“We have in fact attempted a paradigm of friendship in the last two years which is without precedent. We conveyed Eid greetings to the Prime Minister of Pakistan, wished success to his cricket team, extended good wishes for his health and well being. Did all this come with pre-conditions attached? “And what did we get in return? Pathankot, Bahadur Ali, and Uri. Bahadur Ali is a terrorist in our custody, whose confession is a living proof of Pakistan’s complicity in cross-border terror. But when confronted with such evidence, Pakistan remains in denial,” she said.

“It persists in the belief that such attacks will enable it to obtain the territory it covets. My firm advice to Pakistan is: abandon this dream. Let me state unequivocally that Jammu and Kashmir is an integral part of India and will always remain so,” Swaraj said.

3) Balochistan atrocities: In line with the Narendra Modi government’s approach of exposing Pakistan globally for its atrocities on people of Balochistan, Swaraj said, “On 21st September, the Prime Minister of Pakistan used this podium to make baseless allegations about human rights violations in my country. I can only say that those accusing others of human rights violations would do well to introspect and see what egregious abuses they are perpetrating in their own country, including in Balochistan. The brutality against the Baloch people represents the worst form of State oppression,” she said.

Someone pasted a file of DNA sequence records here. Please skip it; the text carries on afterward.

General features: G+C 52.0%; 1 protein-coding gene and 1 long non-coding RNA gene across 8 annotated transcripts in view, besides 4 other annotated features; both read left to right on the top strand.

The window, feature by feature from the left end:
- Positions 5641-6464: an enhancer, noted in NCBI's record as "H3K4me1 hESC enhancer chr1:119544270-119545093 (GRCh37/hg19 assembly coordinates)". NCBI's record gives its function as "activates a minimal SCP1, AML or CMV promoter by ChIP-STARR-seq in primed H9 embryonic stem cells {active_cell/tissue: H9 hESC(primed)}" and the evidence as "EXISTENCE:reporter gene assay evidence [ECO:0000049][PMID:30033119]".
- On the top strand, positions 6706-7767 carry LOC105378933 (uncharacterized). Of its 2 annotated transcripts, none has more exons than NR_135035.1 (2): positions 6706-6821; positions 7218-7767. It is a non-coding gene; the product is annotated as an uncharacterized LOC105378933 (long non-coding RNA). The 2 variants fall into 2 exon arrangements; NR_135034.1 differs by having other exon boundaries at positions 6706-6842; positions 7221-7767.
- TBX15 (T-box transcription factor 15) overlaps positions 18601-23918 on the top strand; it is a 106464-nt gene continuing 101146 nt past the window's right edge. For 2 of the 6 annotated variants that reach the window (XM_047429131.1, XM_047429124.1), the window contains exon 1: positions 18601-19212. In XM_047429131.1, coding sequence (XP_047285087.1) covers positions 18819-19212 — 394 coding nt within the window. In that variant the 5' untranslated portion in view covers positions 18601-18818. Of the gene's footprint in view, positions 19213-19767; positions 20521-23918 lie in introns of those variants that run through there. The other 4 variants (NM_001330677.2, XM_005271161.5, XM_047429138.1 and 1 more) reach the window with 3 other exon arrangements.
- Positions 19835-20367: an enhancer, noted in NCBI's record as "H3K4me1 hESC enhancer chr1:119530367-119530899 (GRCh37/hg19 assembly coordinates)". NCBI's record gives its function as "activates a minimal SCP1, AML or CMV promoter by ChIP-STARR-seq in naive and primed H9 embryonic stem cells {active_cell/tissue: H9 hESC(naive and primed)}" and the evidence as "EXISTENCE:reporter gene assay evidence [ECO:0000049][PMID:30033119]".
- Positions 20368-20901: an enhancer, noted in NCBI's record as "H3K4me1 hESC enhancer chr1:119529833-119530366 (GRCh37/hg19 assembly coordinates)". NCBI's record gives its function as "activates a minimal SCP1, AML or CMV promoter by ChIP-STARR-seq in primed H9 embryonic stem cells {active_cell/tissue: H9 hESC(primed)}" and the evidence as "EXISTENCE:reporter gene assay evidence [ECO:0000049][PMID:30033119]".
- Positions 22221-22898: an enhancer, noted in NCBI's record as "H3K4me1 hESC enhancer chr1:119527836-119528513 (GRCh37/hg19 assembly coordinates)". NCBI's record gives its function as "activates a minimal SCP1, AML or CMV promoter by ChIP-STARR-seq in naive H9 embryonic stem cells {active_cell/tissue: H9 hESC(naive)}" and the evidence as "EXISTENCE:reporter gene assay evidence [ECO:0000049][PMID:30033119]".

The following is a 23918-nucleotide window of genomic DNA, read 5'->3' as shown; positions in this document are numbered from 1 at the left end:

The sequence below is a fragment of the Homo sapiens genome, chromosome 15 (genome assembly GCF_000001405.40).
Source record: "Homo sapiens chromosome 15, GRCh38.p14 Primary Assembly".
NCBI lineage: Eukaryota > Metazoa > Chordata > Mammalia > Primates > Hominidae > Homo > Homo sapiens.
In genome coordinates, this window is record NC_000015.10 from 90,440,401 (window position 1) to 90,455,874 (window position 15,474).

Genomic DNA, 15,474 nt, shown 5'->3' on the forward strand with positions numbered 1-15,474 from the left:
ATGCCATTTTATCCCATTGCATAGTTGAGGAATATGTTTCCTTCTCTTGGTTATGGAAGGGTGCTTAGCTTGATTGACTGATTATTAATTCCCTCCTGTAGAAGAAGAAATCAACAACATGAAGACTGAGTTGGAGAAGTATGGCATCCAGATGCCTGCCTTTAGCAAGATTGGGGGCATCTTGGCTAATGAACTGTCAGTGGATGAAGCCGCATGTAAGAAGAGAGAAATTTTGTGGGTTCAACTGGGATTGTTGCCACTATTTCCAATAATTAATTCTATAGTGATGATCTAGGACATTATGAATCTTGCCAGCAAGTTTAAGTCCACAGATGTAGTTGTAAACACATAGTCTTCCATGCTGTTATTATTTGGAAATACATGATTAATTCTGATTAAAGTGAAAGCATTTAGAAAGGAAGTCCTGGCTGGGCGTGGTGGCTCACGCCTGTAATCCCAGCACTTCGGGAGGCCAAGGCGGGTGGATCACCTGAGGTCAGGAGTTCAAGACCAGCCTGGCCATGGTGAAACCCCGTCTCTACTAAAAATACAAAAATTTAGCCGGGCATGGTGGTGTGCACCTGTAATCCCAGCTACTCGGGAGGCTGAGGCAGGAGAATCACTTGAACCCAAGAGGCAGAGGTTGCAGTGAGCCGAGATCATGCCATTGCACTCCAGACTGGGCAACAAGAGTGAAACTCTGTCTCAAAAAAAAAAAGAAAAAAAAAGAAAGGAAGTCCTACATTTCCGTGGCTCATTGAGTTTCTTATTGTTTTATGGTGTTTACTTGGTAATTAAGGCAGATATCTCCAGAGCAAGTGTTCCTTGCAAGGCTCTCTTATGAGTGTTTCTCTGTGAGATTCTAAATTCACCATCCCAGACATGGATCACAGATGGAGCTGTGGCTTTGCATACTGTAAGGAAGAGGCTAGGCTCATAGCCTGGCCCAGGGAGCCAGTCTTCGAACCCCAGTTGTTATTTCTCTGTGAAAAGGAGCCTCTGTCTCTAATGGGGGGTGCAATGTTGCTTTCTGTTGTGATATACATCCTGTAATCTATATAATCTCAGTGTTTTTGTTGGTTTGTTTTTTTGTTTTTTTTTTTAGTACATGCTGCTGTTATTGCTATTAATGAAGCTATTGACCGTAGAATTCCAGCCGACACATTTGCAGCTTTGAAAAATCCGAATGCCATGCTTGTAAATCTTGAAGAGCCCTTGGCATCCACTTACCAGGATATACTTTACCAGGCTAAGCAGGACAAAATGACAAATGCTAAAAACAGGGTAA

4) Commitment to climate change: Swaraj assured UNGA that India will continue to play a leading role in combating climate change. “We have decided to submit our Instrument of Ratification of the Paris Agreement on October 2, the birth anniversary of Mahatma Gandhi who epitomised a lifestyle with the smallest carbon footprint,” she said. “India has launched an ambitious domestic effort to transform our energy mix to achieve 40% energy from non-fossil fuel sources by 2030. The massive investments required entail a predictable and stable environment towards which we are working actively. Apart from this, our path-breaking initiative for an International Solar Alliance is intended to make efficient solar technology available for all,” she said.

5) Highlights PM Modi’s am projects: From Skill India, Jan Dhan to Swachh Bharat and Digital India, most of PM Narendra Modi’s major projects found a mention in Swaraj’s speech. The central idea seemed to be to indicate that peace is necessary for development. “Under the Swachh Bharat Mission (Clean India Campaign), more than 400,000 toilets have been constructed in schools. The Beti Bachao Beti Padhao (Educate the Girl Child, Save the Girl Child) programme has become a nation-wide mission. The Make in India brand is receiving international acclaim. Almost 250 million bank accounts have been opened for the poor under the Jan Dhan Yojana, the largest financial inclusion programme the world has ever seen. Digital India is transforming the country. Under the Skill India initiative, a number of programmes are underway to enable youth to reap the demographic dividend. These initiatives have added a new dimension to India’s growth story, making it the fastest growing major economy in the world at a time of slow global growth,” Swaraj highlighted.

“We are all aware that 1/6th of humanity lives in India. Therefore global success in realizing SDGs (Sustainable Development Goals) depends on the success achieved in India,” she said.